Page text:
Static compression of articular cartilage can reduce solute diffusivity and partitioning: implications for the chondrocyte biological response
Chondrocytes depend upon solute transport within the avascular extracellular matrix of adult articular cartilage for many of their biological activities. Alterations to bioactive solute transport may, therefore, represent a mechanism by which cartilage compression is transduced into cellular metabolic responses. We investigated the effects of cartilage static compression on diffusivity and partitioning of a range of model solutes including dextrans of molecular weights 3 and 40 kDa, and tetramethylrhodamine (a 430 Da fluorophore). New fluorescence methods were developed for real-time visualization and measurement of transport within compressed cartilage explants. Experimental design allowed for multiple measurements on individual explants at different compression levels in order to minimize confounding influences of compositional variations. Results demonstrate that physiological levels of static compression may significantly decrease solute diffusivity and partitioning in cartilage. Effects of compression were most dramatic for the relatively high molecular weight solutes. For 40 kDa dextran, diffusivity decreased significantly (p<0.01) between 8% and 23% compression, while partitioning of 3 and 40 kDa dextran decreased significantly (p<0.01) between free-swelling conditions and 8% compression. Since diffusivity and partitioning can influence pericellular concentrations of bioactive solutes, these observations support a role for perturbations to solute transport in mediating the cartilage biological response to compression.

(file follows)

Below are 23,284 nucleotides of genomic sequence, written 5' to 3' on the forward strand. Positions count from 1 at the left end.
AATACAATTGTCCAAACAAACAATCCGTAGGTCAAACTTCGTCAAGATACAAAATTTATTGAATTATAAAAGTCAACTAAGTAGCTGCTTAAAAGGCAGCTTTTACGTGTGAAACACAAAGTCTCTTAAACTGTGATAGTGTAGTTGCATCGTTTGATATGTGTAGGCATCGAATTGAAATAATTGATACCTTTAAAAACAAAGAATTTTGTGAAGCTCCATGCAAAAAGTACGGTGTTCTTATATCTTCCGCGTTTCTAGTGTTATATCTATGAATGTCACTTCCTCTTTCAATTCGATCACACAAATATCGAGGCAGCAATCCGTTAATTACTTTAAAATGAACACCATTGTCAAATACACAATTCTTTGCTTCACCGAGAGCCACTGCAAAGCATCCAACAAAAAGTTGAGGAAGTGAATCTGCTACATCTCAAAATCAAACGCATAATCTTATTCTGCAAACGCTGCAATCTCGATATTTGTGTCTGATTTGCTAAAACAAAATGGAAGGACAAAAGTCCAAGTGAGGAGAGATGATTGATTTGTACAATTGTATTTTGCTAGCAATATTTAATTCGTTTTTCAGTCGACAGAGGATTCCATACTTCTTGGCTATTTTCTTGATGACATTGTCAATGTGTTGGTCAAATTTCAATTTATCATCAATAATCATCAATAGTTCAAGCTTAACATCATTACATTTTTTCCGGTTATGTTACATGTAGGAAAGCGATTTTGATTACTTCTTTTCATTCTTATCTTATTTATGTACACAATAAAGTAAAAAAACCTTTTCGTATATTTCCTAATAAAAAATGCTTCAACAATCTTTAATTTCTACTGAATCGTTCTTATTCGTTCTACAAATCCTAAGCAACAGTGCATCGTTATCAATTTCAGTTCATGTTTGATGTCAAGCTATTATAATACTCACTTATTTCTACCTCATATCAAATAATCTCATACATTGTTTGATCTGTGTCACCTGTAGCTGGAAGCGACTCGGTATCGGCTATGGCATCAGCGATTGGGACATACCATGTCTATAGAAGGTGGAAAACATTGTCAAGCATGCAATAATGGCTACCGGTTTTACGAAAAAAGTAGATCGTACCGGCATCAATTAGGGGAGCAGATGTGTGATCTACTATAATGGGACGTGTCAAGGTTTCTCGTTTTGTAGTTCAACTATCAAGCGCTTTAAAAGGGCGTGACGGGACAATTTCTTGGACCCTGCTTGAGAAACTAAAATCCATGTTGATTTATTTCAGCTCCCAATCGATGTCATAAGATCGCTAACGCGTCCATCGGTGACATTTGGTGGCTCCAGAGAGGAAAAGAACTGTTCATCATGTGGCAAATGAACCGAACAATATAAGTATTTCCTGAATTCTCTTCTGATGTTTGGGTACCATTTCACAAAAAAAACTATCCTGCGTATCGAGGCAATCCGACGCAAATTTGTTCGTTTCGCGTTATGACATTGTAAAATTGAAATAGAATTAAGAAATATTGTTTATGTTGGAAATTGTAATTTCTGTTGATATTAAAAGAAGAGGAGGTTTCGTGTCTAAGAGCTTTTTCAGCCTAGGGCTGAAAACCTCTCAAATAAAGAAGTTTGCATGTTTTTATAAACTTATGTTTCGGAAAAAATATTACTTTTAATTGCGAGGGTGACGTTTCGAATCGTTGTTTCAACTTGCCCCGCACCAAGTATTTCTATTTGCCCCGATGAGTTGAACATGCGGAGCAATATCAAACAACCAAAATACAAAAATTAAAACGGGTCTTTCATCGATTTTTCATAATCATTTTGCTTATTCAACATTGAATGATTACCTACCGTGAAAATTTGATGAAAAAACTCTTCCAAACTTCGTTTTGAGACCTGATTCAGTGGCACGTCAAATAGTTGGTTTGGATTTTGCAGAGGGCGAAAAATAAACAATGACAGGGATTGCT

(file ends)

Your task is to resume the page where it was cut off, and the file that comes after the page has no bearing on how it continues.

Record created on 2010-03-25, modified on 2016-11-16